If you’re like many of the CEOs, Business Owners and Presidents we work with, one of your key frustrations is trying to understand why it’s so much harder for your sales team to drive consistent, predictable, sustainable revenue growth.
Like Sisyphus, just when you think you have your sales organization under control, things fall apart and you are back at the bottom of the hill.
1. What's changed?
2. Why is selling so much more difficult today?
Here are a few key ways selling has changed in the past five years:
People and businesses are changing
The people you want to sell to have much more information and it’s easier to get. The level of pricing transparency and product information available means potential clients have much better intelligence. Just a few years ago potential buyers often agreed to see sales people from several different companies and then used these meetings to gather information and gain different perspectives on the market as well as your product or service.
Now that it’s easier to get that information (and it gets easier and easier every quarter) two things have changed for your sales people.
1. First, it’s much more difficult to get appointments because potential buyers don’t need sales people for product and market information as much as they used to.
2. And second, when your sales people actually get an appointment the buyer is much further along in their decision process and is looking for someone who can really understand and help them implement and integrate your product or service into their environment – just showing up and talking about features and benefits will get your sales people tossed out pretty quickly.
Thinking thinking thinking
There’s less money to spend and your potential customers are doing far more due diligence about spending it (how to spend it, where to spend it, why not to spend it). Even while balance sheets look stronger than ever and many companies are sitting on tremendous piles of cash, potential buyers are being much more conservative with how they invest it. And who can blame them?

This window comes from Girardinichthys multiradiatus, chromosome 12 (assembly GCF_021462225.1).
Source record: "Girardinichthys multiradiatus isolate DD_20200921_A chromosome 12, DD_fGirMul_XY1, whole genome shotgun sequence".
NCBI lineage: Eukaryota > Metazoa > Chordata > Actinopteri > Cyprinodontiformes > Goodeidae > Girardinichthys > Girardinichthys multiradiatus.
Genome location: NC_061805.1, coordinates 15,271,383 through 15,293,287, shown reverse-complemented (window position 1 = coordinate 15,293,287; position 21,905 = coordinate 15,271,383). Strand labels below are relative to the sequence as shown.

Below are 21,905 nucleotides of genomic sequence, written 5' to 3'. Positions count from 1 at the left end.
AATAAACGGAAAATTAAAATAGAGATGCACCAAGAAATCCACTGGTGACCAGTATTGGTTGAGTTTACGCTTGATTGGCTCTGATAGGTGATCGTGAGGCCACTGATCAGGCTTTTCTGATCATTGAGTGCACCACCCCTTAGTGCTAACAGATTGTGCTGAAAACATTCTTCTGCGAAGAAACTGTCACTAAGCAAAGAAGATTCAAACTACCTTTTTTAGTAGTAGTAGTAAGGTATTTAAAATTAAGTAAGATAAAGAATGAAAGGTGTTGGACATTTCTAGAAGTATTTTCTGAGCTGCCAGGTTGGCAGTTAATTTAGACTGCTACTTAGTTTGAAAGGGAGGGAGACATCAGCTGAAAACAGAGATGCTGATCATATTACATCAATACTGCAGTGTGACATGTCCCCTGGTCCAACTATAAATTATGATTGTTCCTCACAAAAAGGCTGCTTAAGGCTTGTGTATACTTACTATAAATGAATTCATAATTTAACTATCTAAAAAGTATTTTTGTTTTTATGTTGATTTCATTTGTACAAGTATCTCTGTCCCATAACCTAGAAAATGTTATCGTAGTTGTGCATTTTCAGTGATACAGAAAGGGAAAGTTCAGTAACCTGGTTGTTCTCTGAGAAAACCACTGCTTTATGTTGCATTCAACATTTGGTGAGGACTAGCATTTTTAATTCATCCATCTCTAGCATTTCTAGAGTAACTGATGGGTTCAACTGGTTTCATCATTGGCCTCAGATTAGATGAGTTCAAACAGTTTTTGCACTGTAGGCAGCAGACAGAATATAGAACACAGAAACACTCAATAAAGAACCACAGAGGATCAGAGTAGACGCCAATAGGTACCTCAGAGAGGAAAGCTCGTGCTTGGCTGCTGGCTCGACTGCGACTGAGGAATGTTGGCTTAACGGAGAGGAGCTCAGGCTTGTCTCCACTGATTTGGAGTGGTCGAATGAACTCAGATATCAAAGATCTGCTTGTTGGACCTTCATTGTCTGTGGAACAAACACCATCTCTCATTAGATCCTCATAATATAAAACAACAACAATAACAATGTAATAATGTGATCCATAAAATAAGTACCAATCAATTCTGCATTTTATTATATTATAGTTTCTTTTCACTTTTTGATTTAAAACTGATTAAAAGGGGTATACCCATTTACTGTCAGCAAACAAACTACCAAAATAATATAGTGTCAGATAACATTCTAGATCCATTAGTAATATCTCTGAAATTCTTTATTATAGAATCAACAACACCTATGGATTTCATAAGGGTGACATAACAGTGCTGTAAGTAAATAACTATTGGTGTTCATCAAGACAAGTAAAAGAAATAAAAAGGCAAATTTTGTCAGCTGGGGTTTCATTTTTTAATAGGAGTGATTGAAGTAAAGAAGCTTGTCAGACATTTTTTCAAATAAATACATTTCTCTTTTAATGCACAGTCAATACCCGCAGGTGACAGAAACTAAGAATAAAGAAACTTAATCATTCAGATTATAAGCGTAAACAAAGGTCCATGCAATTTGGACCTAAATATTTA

The best hedge against economic and regulatory uncertainty is to maintain higher levels of cash. So every buying decision – particularly new projects and investments – will get greater levels of scrutiny and due diligence than just a few years ago. Your sales people need to take the time to truly understand the business impact your product or service can have and help the buyer discover that benefit by asking more questions, better questions, and questions that cover a broader range of issues. Tired old sales tactics such as pin-down questions – “do you want to order today or next week?” – simply won’t work in this deliberate buying environment.
The rules of selling have changed
No more showing up and collecting orders. Selling is harder and your sales team needs to master the art of consultative selling. They need to ask more questions, better questions, questions that cover a broader range of issues, and questions that add value to the entire process by helping a potential client think about their business differently. Your sales people need to be flexible thinkers who can adjust, adapt, and truly work with the potential client to drive toward a better understanding of the business issues and challenges (even when they discover business issues and challenges that your product or service cannot address).
As a leader what can you do about it?
It's time to ask yourself some tough questions. Do you have the right sales people to get your business where you need it to grow? Are your sales people capable of adapting to this more demanding sales environment? Do your sales people have the consultative selling skills required to succeed? If not, where do they fall short and are they change-ready? Are your sales managers focused on the right things to drive consistent growth in this environment? Are they change-ready and capable of leading the transition? If not, where do they fall short and what should you do first to address it?
How to Master the art?
Until your sales people master the art of selling consultatively as a means of differentiating themselves and articulating your value proposition you will be perceived as a commodity and sales success will often come down to price. Until your sales leaders understand what behaviors and tactics need to change and how to facilitate and lead that transition, your goal of driving consistent, predictable, sustainable revenue growth will remain elusive.
The difference between top producing sales people and everyone else is their ability to focus their time, energy, and sales efforts on their best prospect and client opportunities on a consistent basis. Our simple Sales Focus Worksheet will help you do just that.